Zhang Boju (left) watches Pan Su painting at their home in Beijing in the early 1980s. The couple collected a quality array of classic Chinese paintings and calligraphic works and donated them to the country. (Photo provided to China Daily)
An ongoing exhibition shows how a husband-and-wife team sacrificed everything to protect national treasures.
Zhang Boju (1898-1982) and Pan Su (1915-92) are acknowledged as a model of a happy couple in modern China. They both hailed from well-connected families, shared an interest in the arts, and were known as charismatic and learned.
More importantly, the late couple is remembered for assembling a quality collection of classic Chinese paintings and calligraphic works over a period of three decades that they donated to the country in the 1950s. Their generosity allows people today to appreciate the magnificence of Chinese cultural traditions through these vivid legacies.
But building up such a great assemblage of art not only cost the couple－who were both painters and calligraphers themselves－almost all of their wealth but also sometimes put them at risk.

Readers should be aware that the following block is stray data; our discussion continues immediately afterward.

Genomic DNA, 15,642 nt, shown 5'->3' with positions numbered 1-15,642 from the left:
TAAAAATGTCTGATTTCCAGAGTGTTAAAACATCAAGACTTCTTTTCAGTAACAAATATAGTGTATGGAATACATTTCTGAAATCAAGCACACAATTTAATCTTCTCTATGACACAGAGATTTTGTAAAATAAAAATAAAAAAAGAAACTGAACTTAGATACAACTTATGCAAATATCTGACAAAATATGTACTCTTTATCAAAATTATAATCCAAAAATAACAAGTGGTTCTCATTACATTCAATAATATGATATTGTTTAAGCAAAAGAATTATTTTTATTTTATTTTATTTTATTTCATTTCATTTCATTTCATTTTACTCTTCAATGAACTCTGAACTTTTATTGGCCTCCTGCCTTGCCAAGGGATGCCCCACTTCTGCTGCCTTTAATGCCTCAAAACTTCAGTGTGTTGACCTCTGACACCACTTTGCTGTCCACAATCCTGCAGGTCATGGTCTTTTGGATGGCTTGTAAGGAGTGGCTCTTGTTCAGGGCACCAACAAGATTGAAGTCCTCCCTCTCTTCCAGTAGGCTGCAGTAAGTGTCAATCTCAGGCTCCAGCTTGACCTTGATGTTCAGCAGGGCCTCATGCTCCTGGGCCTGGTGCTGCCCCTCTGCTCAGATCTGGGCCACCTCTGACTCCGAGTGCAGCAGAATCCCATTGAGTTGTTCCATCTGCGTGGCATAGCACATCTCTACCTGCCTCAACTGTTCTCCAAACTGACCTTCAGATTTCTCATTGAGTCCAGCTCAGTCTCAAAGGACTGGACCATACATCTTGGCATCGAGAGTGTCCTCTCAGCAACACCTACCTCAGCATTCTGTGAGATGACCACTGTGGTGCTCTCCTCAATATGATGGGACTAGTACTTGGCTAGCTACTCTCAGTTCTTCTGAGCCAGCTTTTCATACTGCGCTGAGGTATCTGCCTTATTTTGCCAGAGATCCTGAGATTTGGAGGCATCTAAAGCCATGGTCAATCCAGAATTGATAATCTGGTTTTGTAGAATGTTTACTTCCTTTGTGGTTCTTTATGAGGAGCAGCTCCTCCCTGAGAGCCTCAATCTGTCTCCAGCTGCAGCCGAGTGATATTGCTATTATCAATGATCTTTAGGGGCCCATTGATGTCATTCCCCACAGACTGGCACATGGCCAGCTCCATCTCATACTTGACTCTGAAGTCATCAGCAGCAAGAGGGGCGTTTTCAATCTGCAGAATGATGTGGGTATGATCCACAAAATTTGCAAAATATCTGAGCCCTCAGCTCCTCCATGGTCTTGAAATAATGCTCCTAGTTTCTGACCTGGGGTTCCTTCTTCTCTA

Zhang once said: "It is not necessary that I should keep what I've collected all my life. Only I hope they will stay in my country forever and be passed down through generations."
The couple's devotion to traditional Chinese art can be traced back to their comprehensive educations. They were well-versed in painting, calligraphy, poetry, classical music and opera.
Previous exhibitions through the decades have showcased many artworks from their collection. But an ongoing exhibition, Admiring the Noble Character with Reverence, also focuses on their accomplishments in ink painting, calligraphy and literature, including letters to such friends as art master Zhang Daqian.